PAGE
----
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When is Domestic Battery “Aggravated”?
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When is Domestic Battery Aggravated

 

Domestic battery charges can be very serious, but an even more serious charge is “aggravated domestic battery.” To understand what differentiates domestic battery from aggravated domestic battery, we will first have to look at what constitutes domestic battery under Illinois law.

What is Domestic Battery?

 

The crime of battery occurs when you physically touch or strike a person against their will, causing them bodily harm. This charge can also be applied to physical contact in an insulting or provocative way.

Domestic battery occurs when the crime of battery is committed against a “family or household member.” Domestic battery incidents are often punished more harshly, since the perpetrator is believed to have exploited a privileged relationship of trust with the victim.

 

Illinois law considers a number of different relationships that a perpetrator and victim may share to be “domestic,” and these relationships are not limited to biological family members or spouses.

 

Domestic battery charges may be applied if the perpetrator and victim are:

  • current or former spouses
  • parents, children, stepchildren, and other individuals related by blood or by marriage
  • individuals who currently share a dwelling, or used to in the past
  • parents who share a child
  • two people who are dating or have dated in the past
  • a person with disabilities and their caregiver

 

Usually, domestic battery is prosecuted as a Class A misdemeanor. In Illinois, a Class A misdemeanor carries a possible maximum sentence of less than a year and a $2,500 fine.

 

However, a domestic battery charge can be upgraded to a Class 4 felony in certain circumstances. If the alleged perpetrator has a previous conviction for one of many violent crimes against a family member (like murder, aggravated battery, or kidnapping), they may face felony charges.

 

A Class 4 felony is punishable by up to 6 years in prison and up to $25,000 in fines.

In addition, a domestic battery with one of the conditions outlined in the Illinois Domestic Violence Act—such as battery using a firearm, battery involving a child, or battery involving sexual assault—can result in a Class 4 felony.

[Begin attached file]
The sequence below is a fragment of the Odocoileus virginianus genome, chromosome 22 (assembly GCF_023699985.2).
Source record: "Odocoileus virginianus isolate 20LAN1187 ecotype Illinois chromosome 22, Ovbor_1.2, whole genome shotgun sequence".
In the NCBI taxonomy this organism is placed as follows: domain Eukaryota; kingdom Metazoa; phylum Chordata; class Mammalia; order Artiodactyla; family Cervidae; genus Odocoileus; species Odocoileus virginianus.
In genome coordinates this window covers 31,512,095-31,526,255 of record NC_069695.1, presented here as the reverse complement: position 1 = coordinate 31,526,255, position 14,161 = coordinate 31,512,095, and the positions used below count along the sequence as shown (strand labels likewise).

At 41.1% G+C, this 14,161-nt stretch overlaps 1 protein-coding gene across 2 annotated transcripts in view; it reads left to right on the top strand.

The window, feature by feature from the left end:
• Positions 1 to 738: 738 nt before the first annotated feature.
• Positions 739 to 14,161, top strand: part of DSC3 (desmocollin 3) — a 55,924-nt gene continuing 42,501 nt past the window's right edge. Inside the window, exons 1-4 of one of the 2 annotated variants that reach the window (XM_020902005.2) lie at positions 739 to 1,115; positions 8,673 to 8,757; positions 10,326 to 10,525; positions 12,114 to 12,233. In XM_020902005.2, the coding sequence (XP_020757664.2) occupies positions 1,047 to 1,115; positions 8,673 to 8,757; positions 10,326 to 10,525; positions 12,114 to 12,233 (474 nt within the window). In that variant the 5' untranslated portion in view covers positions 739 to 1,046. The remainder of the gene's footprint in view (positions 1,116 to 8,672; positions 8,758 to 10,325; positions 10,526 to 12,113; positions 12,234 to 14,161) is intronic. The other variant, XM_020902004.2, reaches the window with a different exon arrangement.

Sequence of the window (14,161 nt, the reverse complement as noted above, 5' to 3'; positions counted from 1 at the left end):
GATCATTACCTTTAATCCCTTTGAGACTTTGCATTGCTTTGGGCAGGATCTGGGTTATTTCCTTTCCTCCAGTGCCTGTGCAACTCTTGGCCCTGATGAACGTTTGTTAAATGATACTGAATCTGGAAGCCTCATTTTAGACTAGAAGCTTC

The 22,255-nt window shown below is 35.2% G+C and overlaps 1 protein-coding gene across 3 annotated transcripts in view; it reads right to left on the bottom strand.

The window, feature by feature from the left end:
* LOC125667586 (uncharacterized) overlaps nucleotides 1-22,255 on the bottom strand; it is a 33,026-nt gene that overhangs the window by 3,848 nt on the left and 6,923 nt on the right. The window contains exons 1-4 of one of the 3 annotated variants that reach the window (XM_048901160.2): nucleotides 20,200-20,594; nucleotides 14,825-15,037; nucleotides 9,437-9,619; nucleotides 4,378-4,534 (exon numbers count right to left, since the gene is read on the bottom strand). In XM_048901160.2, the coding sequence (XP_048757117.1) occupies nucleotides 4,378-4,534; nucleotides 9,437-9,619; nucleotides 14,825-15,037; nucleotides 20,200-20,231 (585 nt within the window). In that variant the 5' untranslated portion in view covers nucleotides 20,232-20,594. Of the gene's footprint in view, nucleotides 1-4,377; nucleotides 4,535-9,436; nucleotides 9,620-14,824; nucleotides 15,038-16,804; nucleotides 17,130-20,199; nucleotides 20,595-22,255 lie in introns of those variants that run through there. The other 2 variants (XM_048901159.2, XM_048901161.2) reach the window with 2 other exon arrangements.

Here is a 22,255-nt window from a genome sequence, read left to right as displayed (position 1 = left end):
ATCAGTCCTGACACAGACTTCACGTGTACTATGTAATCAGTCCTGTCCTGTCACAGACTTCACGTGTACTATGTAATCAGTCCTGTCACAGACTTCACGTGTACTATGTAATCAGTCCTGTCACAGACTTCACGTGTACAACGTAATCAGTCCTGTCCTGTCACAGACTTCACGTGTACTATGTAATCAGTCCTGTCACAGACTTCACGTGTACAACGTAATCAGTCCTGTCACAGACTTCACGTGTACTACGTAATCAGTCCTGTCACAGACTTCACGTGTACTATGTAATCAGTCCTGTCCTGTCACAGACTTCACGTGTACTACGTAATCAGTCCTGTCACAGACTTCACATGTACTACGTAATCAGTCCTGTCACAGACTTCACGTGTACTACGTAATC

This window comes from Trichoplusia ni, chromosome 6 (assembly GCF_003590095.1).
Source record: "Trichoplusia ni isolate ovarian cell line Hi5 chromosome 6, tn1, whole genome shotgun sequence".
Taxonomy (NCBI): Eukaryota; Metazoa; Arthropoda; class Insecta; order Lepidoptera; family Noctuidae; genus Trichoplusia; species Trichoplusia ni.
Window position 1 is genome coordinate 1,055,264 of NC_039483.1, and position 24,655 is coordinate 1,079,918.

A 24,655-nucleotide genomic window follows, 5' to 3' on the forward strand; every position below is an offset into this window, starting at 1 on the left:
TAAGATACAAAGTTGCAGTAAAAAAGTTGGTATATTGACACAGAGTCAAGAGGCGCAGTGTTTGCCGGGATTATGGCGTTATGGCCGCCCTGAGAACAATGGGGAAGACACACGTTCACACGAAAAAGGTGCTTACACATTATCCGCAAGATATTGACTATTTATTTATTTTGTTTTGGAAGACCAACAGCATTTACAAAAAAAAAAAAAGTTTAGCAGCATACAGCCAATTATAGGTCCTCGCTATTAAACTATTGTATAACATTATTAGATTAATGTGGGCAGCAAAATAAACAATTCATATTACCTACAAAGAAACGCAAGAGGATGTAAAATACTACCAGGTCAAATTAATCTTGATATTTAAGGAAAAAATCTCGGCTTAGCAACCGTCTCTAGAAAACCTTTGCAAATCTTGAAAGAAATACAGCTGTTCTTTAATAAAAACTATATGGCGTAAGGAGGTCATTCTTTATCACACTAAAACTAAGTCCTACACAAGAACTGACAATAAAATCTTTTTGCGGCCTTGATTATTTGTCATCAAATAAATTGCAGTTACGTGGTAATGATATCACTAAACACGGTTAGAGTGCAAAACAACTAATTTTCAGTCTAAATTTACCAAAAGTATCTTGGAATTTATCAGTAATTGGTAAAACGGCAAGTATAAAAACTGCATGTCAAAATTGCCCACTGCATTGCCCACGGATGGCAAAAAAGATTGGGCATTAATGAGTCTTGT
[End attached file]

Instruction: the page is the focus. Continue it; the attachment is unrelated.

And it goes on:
What is Aggravated Domestic Battery?

 

Chicago Domestic Aggravated Battery Lawyer

Aggravated domestic battery occurs when the accused causes great bodily harm, permanent disability, or disfigurement in the act of domestic battery. The aggravated designation can also apply when a defendant strangles the victim while committing a domestic battery.

 

This more serious designation of battery charges is prosecuted as a Class 2 felony. In Illinois, a conviction for a class 2 felony is punishable by a prison term of 3 to 7 years. Although the court may grant a request for a probation sentence, the defendant will still have to serve at least 60 days in prison.

 

Additionally, if the defendant has a prior conviction for an aggravated domestic battery charge, they will be required by law to serve a minimum sentence of 3 years in prison. In certain cases, the law may sentence a defendant to an extended term of imprisonment of not less than 7 years and not more than 14 years.

 

If you have been arrested on charges of domestic battery or aggravated domestic battery in Illinois, you should contact an experienced criminal defense attorney as soon as possible. Domestic violence charges carry serious penalties, including incarceration, treatment and evaluation, and substantial fines. A skilled criminal lawyer will be able to help you fight your charges while protecting your rights.

 

About The Author:

 

Howard J. Wise, the owner of the Illinois-based Law Offices of Howard J. Wise & Associates, is a criminal defense attorney who stands ready to assist clients in many different areas of the law, including criminal appeals, DUI, misdemeanors, traffic violations, and felonies. Mr. Wise began his legal career at the Cook County State’s Attorney’s Office as the assistant state attorney, where he was able to gain unique prosecutorial experience. He then transitioned to criminal defense and currently devotes his practice exclusively to protecting the rights of those accused of crime.